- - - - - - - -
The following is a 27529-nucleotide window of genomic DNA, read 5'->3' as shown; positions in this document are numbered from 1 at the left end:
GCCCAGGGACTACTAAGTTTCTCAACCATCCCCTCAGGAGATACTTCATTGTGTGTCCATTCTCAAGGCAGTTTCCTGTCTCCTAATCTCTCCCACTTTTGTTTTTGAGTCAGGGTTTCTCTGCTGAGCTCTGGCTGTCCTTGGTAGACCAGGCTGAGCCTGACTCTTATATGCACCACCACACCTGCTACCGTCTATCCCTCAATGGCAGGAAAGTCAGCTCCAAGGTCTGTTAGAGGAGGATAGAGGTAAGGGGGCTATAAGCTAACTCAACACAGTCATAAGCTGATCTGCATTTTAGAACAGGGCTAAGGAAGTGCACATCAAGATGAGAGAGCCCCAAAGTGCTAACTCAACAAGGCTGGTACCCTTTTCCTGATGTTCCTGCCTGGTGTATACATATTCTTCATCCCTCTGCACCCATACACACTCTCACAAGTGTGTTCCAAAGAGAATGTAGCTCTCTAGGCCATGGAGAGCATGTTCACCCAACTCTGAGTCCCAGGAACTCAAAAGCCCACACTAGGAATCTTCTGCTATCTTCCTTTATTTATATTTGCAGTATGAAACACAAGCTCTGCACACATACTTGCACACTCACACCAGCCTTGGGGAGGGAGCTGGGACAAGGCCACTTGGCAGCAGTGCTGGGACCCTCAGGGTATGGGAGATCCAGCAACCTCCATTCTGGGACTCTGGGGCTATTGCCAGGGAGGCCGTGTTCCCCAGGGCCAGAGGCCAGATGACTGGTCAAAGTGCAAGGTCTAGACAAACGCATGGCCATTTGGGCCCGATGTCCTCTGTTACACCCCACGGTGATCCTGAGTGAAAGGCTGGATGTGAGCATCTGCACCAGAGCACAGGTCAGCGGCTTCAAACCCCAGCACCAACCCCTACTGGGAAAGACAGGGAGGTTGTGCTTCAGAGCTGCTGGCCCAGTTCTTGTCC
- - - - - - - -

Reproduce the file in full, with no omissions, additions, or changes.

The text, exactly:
The following is a 27529-nucleotide window of genomic DNA, read 5'->3' as shown; positions in this document are numbered from 1 at the left end:
GCCCAGGGACTACTAAGTTTCTCAACCATCCCCTCAGGAGATACTTCATTGTGTGTCCATTCTCAAGGCAGTTTCCTGTCTCCTAATCTCTCCCACTTTTGTTTTTGAGTCAGGGTTTCTCTGCTGAGCTCTGGCTGTCCTTGGTAGACCAGGCTGAGCCTGACTCTTATATGCACCACCACACCTGCTACCGTCTATCCCTCAATGGCAGGAAAGTCAGCTCCAAGGTCTGTTAGAGGAGGATAGAGGTAAGGGGGCTATAAGCTAACTCAACACAGTCATAAGCTGATCTGCATTTTAGAACAGGGCTAAGGAAGTGCACATCAAGATGAGAGAGCCCCAAAGTGCTAACTCAACAAGGCTGGTACCCTTTTCCTGATGTTCCTGCCTGGTGTATACATATTCTTCATCCCTCTGCACCCATACACACTCTCACAAGTGTGTTCCAAAGAGAATGTAGCTCTCTAGGCCATGGAGAGCATGTTCACCCAACTCTGAGTCCCAGGAACTCAAAAGCCCACACTAGGAATCTTCTGCTATCTTCCTTTATTTATATTTGCAGTATGAAACACAAGCTCTGCACACATACTTGCACACTCACACCAGCCTTGGGGAGGGAGCTGGGACAAGGCCACTTGGCAGCAGTGCTGGGACCCTCAGGGTATGGGAGATCCAGCAACCTCCATTCTGGGACTCTGGGGCTATTGCCAGGGAGGCCGTGTTCCCCAGGGCCAGAGGCCAGATGACTGGTCAAAGTGCAAGGTCTAGACAAACGCATGGCCATTTGGGCCCGATGTCCTCTGTTACACCCCACGGTGATCCTGAGTGAAAGGCTGGATGTGAGCATCTGCACCAGAGCACAGGTCAGCGGCTTCAAACCCCAGCACCAACCCCTACTGGGAAAGACAGGGAGGTTGTGCTTCAGAGCTGCTGGCCCAGTTCTTGTCC